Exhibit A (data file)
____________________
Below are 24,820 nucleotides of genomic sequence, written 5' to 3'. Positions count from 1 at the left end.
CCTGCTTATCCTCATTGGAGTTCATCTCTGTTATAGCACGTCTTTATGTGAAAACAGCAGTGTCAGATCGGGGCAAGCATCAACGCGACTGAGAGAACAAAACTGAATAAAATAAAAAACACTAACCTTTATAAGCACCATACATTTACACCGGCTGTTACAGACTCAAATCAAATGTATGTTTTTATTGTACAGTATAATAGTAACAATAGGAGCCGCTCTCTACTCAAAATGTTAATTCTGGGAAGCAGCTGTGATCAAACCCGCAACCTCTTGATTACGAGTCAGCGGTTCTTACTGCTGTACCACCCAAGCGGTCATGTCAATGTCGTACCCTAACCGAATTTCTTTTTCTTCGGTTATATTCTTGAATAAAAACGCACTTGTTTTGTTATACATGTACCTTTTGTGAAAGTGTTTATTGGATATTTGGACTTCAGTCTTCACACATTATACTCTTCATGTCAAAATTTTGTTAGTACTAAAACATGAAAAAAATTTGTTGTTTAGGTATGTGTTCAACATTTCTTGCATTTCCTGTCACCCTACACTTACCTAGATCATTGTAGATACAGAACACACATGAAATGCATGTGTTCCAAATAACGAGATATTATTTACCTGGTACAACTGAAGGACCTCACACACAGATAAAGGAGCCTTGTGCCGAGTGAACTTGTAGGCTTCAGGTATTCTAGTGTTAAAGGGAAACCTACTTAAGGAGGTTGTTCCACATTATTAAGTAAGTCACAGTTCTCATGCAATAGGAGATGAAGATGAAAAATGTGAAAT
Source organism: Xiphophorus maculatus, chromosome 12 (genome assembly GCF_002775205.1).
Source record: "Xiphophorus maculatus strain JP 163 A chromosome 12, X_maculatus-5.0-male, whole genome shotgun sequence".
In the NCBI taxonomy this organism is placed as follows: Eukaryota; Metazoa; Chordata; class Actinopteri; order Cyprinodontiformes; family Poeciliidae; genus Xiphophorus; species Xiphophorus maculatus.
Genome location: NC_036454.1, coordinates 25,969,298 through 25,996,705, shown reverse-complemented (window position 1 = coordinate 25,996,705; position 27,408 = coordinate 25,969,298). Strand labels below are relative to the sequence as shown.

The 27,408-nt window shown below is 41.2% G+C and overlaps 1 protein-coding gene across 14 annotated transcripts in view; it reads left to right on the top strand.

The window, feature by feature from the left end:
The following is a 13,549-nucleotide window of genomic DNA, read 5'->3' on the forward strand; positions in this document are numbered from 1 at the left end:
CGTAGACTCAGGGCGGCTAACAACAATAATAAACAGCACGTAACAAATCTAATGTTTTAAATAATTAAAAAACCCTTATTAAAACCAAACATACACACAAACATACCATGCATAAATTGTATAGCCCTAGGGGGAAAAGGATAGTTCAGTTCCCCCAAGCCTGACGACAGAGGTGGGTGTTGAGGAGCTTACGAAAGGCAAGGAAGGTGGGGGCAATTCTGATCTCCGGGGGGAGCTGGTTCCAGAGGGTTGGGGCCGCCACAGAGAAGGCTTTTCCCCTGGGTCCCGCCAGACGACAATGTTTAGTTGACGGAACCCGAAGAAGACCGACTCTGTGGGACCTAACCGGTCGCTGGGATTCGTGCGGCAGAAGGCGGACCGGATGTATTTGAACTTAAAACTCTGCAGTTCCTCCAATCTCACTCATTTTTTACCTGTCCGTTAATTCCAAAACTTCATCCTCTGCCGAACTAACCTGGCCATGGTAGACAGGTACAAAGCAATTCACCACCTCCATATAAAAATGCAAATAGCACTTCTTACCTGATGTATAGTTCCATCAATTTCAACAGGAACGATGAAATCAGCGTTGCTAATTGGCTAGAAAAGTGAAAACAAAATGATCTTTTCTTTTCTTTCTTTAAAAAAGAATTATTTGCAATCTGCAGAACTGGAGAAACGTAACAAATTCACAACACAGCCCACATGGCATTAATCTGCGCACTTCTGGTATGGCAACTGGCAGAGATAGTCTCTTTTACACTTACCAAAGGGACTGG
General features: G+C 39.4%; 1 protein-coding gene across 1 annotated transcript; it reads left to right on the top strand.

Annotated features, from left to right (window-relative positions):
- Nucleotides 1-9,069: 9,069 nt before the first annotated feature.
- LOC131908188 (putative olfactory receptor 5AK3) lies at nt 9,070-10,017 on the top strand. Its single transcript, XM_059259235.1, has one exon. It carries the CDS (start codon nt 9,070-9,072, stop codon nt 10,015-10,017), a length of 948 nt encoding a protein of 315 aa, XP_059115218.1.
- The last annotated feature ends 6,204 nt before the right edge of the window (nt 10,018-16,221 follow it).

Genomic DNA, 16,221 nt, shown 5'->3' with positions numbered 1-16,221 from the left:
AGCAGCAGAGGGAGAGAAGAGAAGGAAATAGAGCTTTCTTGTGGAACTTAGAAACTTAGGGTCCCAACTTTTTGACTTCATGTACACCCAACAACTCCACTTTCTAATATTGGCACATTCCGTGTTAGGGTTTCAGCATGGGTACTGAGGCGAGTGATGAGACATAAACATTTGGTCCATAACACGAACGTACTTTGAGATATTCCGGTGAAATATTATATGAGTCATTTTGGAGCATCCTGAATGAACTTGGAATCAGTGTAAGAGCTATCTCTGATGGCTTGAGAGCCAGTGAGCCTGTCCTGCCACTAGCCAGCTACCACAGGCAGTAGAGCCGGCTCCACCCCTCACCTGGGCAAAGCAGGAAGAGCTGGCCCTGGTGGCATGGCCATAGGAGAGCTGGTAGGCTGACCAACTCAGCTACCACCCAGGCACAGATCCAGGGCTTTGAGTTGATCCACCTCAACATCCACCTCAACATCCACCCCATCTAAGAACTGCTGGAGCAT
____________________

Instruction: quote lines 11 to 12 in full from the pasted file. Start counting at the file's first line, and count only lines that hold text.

General features: G+C 39.4%; 1 protein-coding gene across 1 annotated transcript; it reads left to right on the top strand.

Annotated features, from left to right (window-relative positions):